N.C. Talukdar, J. -
(1.) These two Rules, which involve the same points and are between the same parties, are taken up together for disposal. The Rules are at the instance of the accused -Petitioner Hashim Mohammad Jadwet for quashing two criminal proceedings, being criminal cases Nos. 27/24 and 28/24 of 1968, pending against the accused -Petitioner and five others under Ss. 55(1) and 59(a & (b) of the Inland Steam Vessels Act, 1917 (I of 1917), for a contravention of Sec. 3(1) and/or Sec. 19A(1) and of Sec. 27 respectively of the said Act in the Court of the Additional District Magistrate, Port Blair, Andaman and Nicobar Islands.
(2.) The facts leading on to the Rules can be put in a short compass. Two petitions of complaint were filed on April 11, 1968, by the complainant opposite party No. 1 Commander K. P. Nair, I.N, Harbour Master, in the Court of the Additional District Magistrate, Port Blair, Andaman and, Nicobar Islands, against the accused -Petitioner and five others under Ss. 55(1) and 59(a) & (b) of the Inland Steam Vessels Act, 1917. The two cases relate to two different motor launches, viz.' M.L, Sabreena in the first case and M.L. Sameena in the second one and the sixth accused in the first case is Adam Moosa while in the second case he is Kapey. The prosecution case, inter alia, is that the accused persons Nos. 1 to 5 including the accused -Petitioner had committed offences under Sec. 55(1) of Act I of 1917 by plying two boats M.L. Sabreena and M.L. Sameena in the inland waters of Port Blair in contravention of Sec. 3(1) and/or 19A(1) of the Inland Steam Vessels Act I of 1917 and also an offence under Sec. 59(b) of the said Act by employing master sarang and engine driver the sixth accused, without ascertaining that the said accused No. 6 was in possession of a certificate of competency as required under Sec. 27 of the above -mentioned Act. The prosecution case further is that the accused No. 6 in each case had committed an offence under Sec. 59(a) of the Inland Steam Vessels Act, 1917, by operating and running the said motor launches M.L. Sabreena and M.L. Sameena in the inland waters of Port Blair without possessing the sarang' s / engineer's or engine driver's certificates or motor or engine driver's licences. The Additional District Magistrate by his order dated April 11, 1968, recorded and admitted the complaints filed and directed the same to come up for hearing on April 15, 1968, for consideration. On April 15, 1968, the learned Additional District Magistrate perused the complaint, took cognizance, and summoned the accused for appearance on May 7, 1968. On May 7, 1968, the accused H. M. Jadwet and Adam Moosa in one case and H. M. Jadwet and Kapey in the other were present and were directed to execute personal bond of Rs. 1,000 each with one surety of the like amount. The cases were fixed for appearance of the remaining accused on May 28/1968. In the meanwhile the accused -Petitioner H. M. Jadwet moved two revisional applications in this Court on May 20, 1968, challenging the maintainability of the proceedings pending against the accused and obtained two Rules as also orders for interim stay.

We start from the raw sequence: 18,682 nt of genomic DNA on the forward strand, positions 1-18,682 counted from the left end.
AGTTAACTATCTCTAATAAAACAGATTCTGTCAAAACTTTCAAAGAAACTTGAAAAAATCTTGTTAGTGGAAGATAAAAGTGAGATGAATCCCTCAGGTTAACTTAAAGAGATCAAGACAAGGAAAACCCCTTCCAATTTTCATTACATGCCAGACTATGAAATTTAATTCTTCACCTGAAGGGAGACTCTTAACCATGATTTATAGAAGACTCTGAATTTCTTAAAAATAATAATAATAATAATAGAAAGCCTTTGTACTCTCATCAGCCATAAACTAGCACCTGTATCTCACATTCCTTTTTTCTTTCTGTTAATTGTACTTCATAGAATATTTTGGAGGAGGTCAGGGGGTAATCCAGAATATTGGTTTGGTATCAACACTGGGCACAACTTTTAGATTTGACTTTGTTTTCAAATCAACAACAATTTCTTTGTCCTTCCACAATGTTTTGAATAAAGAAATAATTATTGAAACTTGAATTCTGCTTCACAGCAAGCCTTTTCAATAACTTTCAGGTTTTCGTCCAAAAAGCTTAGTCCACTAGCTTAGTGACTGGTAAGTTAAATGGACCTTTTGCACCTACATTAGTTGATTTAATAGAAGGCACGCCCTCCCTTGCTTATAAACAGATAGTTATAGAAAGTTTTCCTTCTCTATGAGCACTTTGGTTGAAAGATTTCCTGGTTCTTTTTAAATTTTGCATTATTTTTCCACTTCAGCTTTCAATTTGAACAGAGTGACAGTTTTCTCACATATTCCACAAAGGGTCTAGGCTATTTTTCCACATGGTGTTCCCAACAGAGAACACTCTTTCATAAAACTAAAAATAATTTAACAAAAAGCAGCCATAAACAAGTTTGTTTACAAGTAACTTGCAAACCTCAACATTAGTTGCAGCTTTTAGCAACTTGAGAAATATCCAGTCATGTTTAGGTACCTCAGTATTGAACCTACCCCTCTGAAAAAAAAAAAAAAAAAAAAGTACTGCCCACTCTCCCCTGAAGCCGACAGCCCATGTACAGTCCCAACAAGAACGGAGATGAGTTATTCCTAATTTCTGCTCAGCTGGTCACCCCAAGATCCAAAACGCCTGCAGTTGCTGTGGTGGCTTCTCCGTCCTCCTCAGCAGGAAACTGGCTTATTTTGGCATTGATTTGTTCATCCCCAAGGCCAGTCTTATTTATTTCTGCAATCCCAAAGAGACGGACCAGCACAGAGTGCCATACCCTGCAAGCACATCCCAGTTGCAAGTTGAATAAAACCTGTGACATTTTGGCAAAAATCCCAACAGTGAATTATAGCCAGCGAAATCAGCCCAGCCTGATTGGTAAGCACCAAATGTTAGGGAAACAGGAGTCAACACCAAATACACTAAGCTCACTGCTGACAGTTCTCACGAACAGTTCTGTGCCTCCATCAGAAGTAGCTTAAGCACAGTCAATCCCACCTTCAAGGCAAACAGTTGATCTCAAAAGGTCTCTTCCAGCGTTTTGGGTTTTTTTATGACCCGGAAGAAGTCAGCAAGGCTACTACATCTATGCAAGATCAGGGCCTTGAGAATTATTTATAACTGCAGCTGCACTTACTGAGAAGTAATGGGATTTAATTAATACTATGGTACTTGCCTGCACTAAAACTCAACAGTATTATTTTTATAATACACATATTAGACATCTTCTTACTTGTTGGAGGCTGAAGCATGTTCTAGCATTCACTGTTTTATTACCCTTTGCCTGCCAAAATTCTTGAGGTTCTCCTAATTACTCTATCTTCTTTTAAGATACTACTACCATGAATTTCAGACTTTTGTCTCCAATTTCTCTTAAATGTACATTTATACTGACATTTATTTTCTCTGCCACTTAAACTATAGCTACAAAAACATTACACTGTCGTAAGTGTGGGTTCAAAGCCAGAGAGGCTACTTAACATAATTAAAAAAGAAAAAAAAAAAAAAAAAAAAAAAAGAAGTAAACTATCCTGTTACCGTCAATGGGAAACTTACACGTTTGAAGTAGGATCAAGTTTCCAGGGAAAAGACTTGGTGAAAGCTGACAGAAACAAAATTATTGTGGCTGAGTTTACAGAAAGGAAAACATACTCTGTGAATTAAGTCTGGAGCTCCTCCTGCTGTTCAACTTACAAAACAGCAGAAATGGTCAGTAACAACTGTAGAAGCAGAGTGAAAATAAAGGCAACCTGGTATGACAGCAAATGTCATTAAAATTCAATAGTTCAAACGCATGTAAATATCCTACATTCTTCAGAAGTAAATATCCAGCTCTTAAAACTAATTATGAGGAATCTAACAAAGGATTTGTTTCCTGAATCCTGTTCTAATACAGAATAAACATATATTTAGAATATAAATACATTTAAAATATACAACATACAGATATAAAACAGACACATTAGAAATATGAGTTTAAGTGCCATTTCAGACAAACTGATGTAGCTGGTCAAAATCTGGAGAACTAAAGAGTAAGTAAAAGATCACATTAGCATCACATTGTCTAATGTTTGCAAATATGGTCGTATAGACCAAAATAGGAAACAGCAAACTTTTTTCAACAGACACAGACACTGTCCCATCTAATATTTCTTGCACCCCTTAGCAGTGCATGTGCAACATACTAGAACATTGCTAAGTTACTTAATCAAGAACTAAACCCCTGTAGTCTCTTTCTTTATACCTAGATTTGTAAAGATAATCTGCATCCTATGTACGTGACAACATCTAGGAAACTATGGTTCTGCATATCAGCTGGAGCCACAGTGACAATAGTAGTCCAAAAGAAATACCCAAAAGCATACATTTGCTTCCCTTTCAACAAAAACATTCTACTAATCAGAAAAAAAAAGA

(3.) Mr. Ajit Kumar Dutt, Advocate (with Messrs. Pritish Chandra Roy and D. K. Sen, Advocates), appearing on behalf of the accused -petioners made a two -fold submission. He contended in the first instance that the present proceedings are not maintainable for a nonconformance to procedure established by law in chaps II, IIA and III of the Inland Steam Vessels Act, 1917 (I of 1917). In this context, Mr. Dutt further submitted that the right to carry on trade is a fundamental right granted under the Constitution, and can only be reasonably restricted by the specific Ss. provided for in Act I of. 1917, viz., Ss. 4, 6, 7, 8, 9, 10, 19B, 19E, 19G, 191, 20, 21, 29, 30A and other provisions but the State having not carried" out its statutory obligation thereunder as enjoined, the fundamental right of the accused to carry on trade remain unfettered. Mr. Dutt secondly contended that in any event, even if there be a technical contravention of Ss. 55(1) and 59(a) fe (b) of Act I of 1917, the same' is clearly unaccompanied by a blameworthy mind or mens rea, ruling 'out thereby the offences alleged. Mr. Sankardas Banerjee, Senior Advocate (with Messrs. Prasun Chandra Ghosh and Promode Ranjan Roy, Advocates) appearing on behalf of the opposite party No. 1 opposed the Rule. In reply to the first, point, Mr. Banerjee contended that there has been no non -conformance to any procedure established by law as alleged and that Ss. 3(1), 19A(1) and 27 being completed by themselves, a prosecution can be launched under Ss. 55(1) and 59(a) & (b) of Act I of 1917 without any rules being framed. Mr. Banerjee's submission on the second point is that the Offences provided for under Ss. 55(1) and 59(a) & (b) of the Inland Steam Vessels Act, 1917, are statutory offences requiring no mens red and, as soon as there is any contravention of the said sections, the penalties are attracted. Mr. Amiyalal Chatterjee, Advocate, appearing on behalf of the State also joined issue and submitted that it was premature at this stage to quash the proceedings. Mr. Chatterjee further submitted that in order to ascertain whether there had been a contravention of Ss. 55(1) and 59(a) & (b) of the Act, there must be a trial on evidence and that in the absence thereof the defence submissions made in this behalf are unwarranted and untenable. Mr. Chatterjee finally submitted that the offences alleged do not require any mens rea and, by introducing the said concept, Mr. Dutt had tried to read more into the statute than the Legislature ever intended.;